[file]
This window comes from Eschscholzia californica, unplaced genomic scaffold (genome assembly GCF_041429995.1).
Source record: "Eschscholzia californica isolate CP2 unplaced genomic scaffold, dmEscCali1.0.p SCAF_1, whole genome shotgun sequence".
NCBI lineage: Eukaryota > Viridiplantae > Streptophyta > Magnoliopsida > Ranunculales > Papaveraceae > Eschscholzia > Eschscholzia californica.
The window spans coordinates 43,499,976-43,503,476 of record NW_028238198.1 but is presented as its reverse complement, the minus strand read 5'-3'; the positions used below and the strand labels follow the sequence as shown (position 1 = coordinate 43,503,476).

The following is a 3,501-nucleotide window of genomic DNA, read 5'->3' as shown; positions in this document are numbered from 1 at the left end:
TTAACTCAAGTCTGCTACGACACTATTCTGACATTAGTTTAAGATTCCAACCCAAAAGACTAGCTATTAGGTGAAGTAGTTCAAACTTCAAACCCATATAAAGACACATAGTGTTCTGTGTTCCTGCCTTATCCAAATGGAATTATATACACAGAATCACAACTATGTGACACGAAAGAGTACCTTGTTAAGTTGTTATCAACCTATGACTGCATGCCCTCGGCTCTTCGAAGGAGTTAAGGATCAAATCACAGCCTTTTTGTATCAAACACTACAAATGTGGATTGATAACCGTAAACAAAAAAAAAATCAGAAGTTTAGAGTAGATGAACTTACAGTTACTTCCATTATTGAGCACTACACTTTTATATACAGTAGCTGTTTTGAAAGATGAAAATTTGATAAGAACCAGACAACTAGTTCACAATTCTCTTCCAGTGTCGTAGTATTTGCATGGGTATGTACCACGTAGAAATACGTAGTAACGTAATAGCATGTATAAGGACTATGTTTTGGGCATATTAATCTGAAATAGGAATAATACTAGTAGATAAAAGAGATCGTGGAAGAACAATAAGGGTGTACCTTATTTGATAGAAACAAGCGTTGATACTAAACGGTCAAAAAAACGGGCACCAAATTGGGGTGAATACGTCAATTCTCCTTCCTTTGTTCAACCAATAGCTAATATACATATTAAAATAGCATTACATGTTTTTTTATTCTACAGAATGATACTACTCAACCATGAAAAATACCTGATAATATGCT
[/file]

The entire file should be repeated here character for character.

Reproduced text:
This window comes from Eschscholzia californica, unplaced genomic scaffold (genome assembly GCF_041429995.1).
Source record: "Eschscholzia californica isolate CP2 unplaced genomic scaffold, dmEscCali1.0.p SCAF_1, whole genome shotgun sequence".
NCBI lineage: Eukaryota > Viridiplantae > Streptophyta > Magnoliopsida > Ranunculales > Papaveraceae > Eschscholzia > Eschscholzia californica.
The window spans coordinates 43,499,976-43,503,476 of record NW_028238198.1 but is presented as its reverse complement, the minus strand read 5'-3'; the positions used below and the strand labels follow the sequence as shown (position 1 = coordinate 43,503,476).

The following is a 3,501-nucleotide window of genomic DNA, read 5'->3' as shown; positions in this document are numbered from 1 at the left end:
TTAACTCAAGTCTGCTACGACACTATTCTGACATTAGTTTAAGATTCCAACCCAAAAGACTAGCTATTAGGTGAAGTAGTTCAAACTTCAAACCCATATAAAGACACATAGTGTTCTGTGTTCCTGCCTTATCCAAATGGAATTATATACACAGAATCACAACTATGTGACACGAAAGAGTACCTTGTTAAGTTGTTATCAACCTATGACTGCATGCCCTCGGCTCTTCGAAGGAGTTAAGGATCAAATCACAGCCTTTTTGTATCAAACACTACAAATGTGGATTGATAACCGTAAACAAAAAAAAAATCAGAAGTTTAGAGTAGATGAACTTACAGTTACTTCCATTATTGAGCACTACACTTTTATATACAGTAGCTGTTTTGAAAGATGAAAATTTGATAAGAACCAGACAACTAGTTCACAATTCTCTTCCAGTGTCGTAGTATTTGCATGGGTATGTACCACGTAGAAATACGTAGTAACGTAATAGCATGTATAAGGACTATGTTTTGGGCATATTAATCTGAAATAGGAATAATACTAGTAGATAAAAGAGATCGTGGAAGAACAATAAGGGTGTACCTTATTTGATAGAAACAAGCGTTGATACTAAACGGTCAAAAAAACGGGCACCAAATTGGGGTGAATACGTCAATTCTCCTTCCTTTGTTCAACCAATAGCTAATATACATATTAAAATAGCATTACATGTTTTTTTATTCTACAGAATGATACTACTCAACCATGAAAAATACCTGATAATATGCT